Some years ago, as a keynote speaker, I was sharing the platform with another speaker. As I recall I was presenting on Emotional Intelligence and Leadership and he was also presenting on Leadership but I don’t recall what his focus was.
What I do recall was one statement he made.
“Leadership is lonely.”
He said this on more than one occasion and each time seemed more forceful that the previous time. Maybe he was doing this to convince himself. He certainly didn’t convince me.
Lonely ? Really ? Certainly, we talk about CEO’s maybe being ‘lonely at the top’. The rationale for this is that the ‘buck’ stops here’. He or she has ultimate responsibility. That’s why coaches and mentors are particularly important at this level.
But leaders lonely ? One of my reactions was “Well, I don’t want to be lonely, so why would I be a leader ?”
This comment is so far off the mark. One of the Fundamentals of Leadership in The Leadership Challenge is that leadership is a relationship.
Without question, the best and most effective leaders have great relationships with the people they lead. Apart from anything else, how can you get the very best out of people if there isn’t a great relationship?
Trust which is so important when leading others can only come when there’s a relationship.
When we ask people who they learned from the most over the years, who made a personal difference in their lives, they consistently nominate people they had a relationship with and as a result with whom they had respect – teachers, uncles, coaches, ‘my previous manager’.
These are the fist examples of leaders they relate to – and the core is the relationship.
We identify this as is what we call it ‘heart’ these days. We might also refer to that person being ‘authentic’.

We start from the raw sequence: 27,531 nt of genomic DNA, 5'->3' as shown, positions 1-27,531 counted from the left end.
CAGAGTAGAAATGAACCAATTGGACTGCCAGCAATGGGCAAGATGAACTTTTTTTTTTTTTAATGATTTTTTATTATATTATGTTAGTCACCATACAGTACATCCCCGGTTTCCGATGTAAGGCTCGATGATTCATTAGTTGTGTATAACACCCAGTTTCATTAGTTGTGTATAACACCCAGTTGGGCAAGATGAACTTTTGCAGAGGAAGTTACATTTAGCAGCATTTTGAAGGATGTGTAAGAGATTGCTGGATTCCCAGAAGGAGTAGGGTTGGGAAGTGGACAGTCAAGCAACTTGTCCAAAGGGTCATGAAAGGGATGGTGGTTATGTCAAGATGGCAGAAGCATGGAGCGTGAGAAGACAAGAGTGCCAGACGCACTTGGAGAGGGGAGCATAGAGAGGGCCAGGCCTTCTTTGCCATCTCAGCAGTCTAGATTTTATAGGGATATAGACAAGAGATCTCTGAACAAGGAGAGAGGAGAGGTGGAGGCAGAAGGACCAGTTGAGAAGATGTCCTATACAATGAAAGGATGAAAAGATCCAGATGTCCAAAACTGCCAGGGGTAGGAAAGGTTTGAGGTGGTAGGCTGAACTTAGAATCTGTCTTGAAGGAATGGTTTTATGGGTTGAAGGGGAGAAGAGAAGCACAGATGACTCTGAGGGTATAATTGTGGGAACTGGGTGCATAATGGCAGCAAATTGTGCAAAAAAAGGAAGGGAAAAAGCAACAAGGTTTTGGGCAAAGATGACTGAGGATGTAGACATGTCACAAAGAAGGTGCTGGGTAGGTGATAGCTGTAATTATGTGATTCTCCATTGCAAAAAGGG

Of course, we know that different personality types find it easier to build relationships. Extraverts are usually good at this whereas introverts will take a little time and will want to get to know you before revealing much of themselves.
But regardless of personality types, the leader whose behaviors are consistently positive, who empowers the team and individuals, who challenges individuals to find another, better way to do the usual processes, who actively and regularly recognizes people for a job well done, will develop a relationship with those around him.
Leaders who interact positively with people outside their team, senior leaders who get out of their C suite office and talk – regularly – with all levels of the organization develop positive relationships.
Some years ago, when I had a senior position in the corporate world, the organization I was with worked closely on a particular project, with another large organization. When the project was nearing completion, one of the team with the other company approached me:
“Graham, thank you. I’ve been with this company for 20 years and no-one at your level has ever spoken to me.”
No relationship with ‘senior’ executives ? As surprising as I found this at the time, I know this still exists today and these executives struggle to be effective leaders.
As a leader, think of ways you can build relationships with those around you – at all levels – every day.
Leadership isn’t lonely.
Leadership is very much a relationship.
Certified Master – The Leadership Challenge